Maya Langs novel The Sixteenth of June* was one of my top three novels of 2014, so I was eager to read her next book, a forthright memoir of finding herself in the uncomfortable middle (the sandwich generation) of three generations of a female family line. Her parents had traveled from India to the USA for her mothers medical training and ended up staying on permanently after she became a psychiatrist. Lang had always thought of her mother as a superwoman who managed a career alongside Maya Lang’s novel The Sixteenth of June* was one of my top three novels of 2014, so I was eager to read her next book, a forthright memoir of finding herself in the uncomfortable middle (the “sandwich generation”) of three generations of a female family line. Her parents had traveled from India to the USA for her mother’s medical training and ended up staying on permanently after she became a psychiatrist. Lang had always thought of her mother as a superwoman who managed a career alongside parenthood, never asked for help, and reinvented herself through a divorce and a career change.When Lang gave birth to her own daughter, Zoe, this model of self-sufficiency mocked her when she had postpartum depression and needed to hire a baby nurse. It was in her daughter’s early days, just when she needed her mother’s support the most, that her mother started being unreliable: fearful and forgetful. Gradually it became clear that she had early-onset Alzheimer’s. Lang cared for her mother at home for a year before making the difficult decision to see her settled into a nearby nursing home.Like Elizabeth Hay’s All Things Consoled, this is an engaging, bittersweet account of obligation, choices and the secrets that sometimes come out when a parent enters a mental decline. I especially liked how Lang frames her experiences around an Indian folktale of a woman who enters a rising river, her child in her arms. She must decide between saving her child or herself. Her mother first told this story soon after Zoe’s birth to acknowledge life’s ambiguity: “Until we are in the river, up to our shoulders—until we are in that position ourselves, we cannot say what the woman will do. We must not judge. That is the lesson of the story. Whatever a woman decides, it is not easy.” The book is a journey of learning not to judge her mother (or herself), of learning to love despite mistakes and personality changes. *One for me to reread in mid-June!Full disclosure: Maya and I are Facebook friends.Originally published on my blog, Bookish Beck.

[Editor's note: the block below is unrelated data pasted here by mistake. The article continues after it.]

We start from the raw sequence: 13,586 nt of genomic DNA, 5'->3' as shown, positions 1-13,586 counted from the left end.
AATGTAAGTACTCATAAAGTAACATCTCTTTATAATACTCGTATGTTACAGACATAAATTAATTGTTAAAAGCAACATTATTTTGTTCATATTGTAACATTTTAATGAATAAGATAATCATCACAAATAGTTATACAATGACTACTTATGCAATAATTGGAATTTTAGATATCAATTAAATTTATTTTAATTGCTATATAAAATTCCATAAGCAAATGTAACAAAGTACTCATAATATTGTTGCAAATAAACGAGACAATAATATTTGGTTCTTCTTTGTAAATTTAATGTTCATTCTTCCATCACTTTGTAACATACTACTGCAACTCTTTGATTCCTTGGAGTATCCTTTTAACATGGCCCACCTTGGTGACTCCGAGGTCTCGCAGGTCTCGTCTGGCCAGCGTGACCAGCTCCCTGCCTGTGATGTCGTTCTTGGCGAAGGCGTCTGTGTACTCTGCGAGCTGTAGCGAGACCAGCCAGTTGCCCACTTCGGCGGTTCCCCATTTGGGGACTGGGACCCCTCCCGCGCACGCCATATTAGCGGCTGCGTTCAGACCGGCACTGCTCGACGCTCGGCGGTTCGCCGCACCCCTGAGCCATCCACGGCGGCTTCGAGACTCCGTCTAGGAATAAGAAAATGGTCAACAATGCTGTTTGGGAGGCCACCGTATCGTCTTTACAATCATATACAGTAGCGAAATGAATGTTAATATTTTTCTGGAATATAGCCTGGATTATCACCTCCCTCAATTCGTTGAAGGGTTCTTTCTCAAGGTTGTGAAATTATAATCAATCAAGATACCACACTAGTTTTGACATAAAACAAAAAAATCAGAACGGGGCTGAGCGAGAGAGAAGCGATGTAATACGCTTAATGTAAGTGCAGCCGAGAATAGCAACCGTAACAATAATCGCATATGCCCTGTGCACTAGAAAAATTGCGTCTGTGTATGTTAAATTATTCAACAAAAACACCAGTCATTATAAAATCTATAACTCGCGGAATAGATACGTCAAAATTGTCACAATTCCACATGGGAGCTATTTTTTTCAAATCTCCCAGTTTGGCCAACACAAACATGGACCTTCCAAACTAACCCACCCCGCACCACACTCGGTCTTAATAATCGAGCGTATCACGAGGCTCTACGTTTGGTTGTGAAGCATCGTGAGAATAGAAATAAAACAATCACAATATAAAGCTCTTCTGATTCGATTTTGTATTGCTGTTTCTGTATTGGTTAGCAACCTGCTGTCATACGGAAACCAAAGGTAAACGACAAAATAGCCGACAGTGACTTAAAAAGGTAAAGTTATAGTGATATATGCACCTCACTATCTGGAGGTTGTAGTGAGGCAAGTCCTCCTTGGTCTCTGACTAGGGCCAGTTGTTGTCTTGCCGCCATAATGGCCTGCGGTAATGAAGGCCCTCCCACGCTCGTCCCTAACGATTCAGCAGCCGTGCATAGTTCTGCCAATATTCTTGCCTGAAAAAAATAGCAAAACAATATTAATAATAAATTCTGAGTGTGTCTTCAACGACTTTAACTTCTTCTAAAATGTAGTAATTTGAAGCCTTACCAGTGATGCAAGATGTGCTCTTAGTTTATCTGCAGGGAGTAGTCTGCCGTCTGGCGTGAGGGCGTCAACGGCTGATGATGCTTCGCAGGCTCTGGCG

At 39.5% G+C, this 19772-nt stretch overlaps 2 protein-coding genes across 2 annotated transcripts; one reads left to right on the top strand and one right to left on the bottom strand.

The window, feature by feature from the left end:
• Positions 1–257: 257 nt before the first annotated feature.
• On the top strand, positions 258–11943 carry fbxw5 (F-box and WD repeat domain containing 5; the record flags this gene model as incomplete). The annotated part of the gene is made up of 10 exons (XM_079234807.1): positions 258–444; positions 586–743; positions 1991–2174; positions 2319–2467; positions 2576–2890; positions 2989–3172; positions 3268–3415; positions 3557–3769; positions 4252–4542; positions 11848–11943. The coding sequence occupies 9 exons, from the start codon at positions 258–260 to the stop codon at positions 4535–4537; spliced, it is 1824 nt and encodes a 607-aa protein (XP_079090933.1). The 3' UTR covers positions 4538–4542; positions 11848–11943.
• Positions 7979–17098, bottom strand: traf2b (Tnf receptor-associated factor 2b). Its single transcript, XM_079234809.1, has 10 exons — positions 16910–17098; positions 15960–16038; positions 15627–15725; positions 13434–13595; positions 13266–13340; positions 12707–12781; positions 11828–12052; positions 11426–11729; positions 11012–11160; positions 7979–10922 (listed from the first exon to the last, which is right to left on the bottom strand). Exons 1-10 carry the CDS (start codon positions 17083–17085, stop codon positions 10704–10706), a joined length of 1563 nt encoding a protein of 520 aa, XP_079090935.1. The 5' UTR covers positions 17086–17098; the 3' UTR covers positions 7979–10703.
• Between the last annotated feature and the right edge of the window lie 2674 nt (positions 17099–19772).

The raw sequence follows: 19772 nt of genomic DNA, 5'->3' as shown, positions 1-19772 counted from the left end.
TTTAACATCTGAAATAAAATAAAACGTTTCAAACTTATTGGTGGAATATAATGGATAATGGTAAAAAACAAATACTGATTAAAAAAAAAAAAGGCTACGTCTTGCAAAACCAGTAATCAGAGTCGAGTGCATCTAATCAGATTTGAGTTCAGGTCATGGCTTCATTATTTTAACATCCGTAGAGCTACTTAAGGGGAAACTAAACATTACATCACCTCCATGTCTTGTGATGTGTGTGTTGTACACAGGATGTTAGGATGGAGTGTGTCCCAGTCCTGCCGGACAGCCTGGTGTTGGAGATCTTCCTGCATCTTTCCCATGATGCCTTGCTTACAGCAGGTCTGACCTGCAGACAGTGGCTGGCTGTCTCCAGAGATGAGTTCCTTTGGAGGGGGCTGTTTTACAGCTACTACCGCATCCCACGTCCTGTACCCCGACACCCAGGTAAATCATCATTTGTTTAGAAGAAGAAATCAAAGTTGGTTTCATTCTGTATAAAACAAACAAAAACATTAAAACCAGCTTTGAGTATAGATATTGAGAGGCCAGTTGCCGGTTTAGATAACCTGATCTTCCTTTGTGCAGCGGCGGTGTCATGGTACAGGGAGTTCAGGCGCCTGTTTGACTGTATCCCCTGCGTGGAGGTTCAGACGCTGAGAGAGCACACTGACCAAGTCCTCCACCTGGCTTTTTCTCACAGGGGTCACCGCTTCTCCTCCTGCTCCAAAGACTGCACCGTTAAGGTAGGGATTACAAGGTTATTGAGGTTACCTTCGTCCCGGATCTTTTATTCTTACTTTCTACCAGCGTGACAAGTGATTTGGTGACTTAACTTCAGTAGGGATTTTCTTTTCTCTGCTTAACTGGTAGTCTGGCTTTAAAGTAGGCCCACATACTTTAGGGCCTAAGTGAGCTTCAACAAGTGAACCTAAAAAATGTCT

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  • Nadia
    January 1, 1970
    Maybe at our most maternal, we arent mothers at all. Were daughters, reaching back in time for the mothers we wish wed had and then finding ourselves. What begins as a self-reflected motherhood becomes an externalized motherhood, becoming mother to a mother, and discovering that mothers are not perfect. This might not be a shock to most people, but it was to Lang, who discovers things about her mother that fundamentally alter everything she knew about how her mother survived, planned, and lived “Maybe at our most maternal, we aren’t mothers at all. We’re daughters, reaching back in time for the mothers we wish we’d had and then finding ourselves.” What begins as a self-reflected motherhood becomes an externalized motherhood, becoming mother to a mother, and discovering that mothers are not perfect. This might not be a shock to most people, but it was to Lang, who discovers things about her mother that fundamentally alter everything she knew about how her mother survived, planned, and lived her day-to-day life in her years after immigrating to the United States from India. In reckoning with those new truths, Lang faces the lies that shaped her into the person she is today, and the consequences, both positive and negative, that those stories had on her life. Throughout, however, she is resistant to judge harshly her own mother, recognizing how harshly mothers are judged in general, a point driven home by the occasional repetition of an old tale her mother had told her about a mother wading across a river with her baby. When the water becomes too deep, the mother has to make a choice: herself or her child. Neither choice brings praise, both condemnation. But there is no answer, until you are the mother wading in the river. Lang finds a way to choose both herself, her child, and her mother, in a beautiful memoir that I can’t wait to recommend to everyone I know.I received an ARC of this book from NetGalley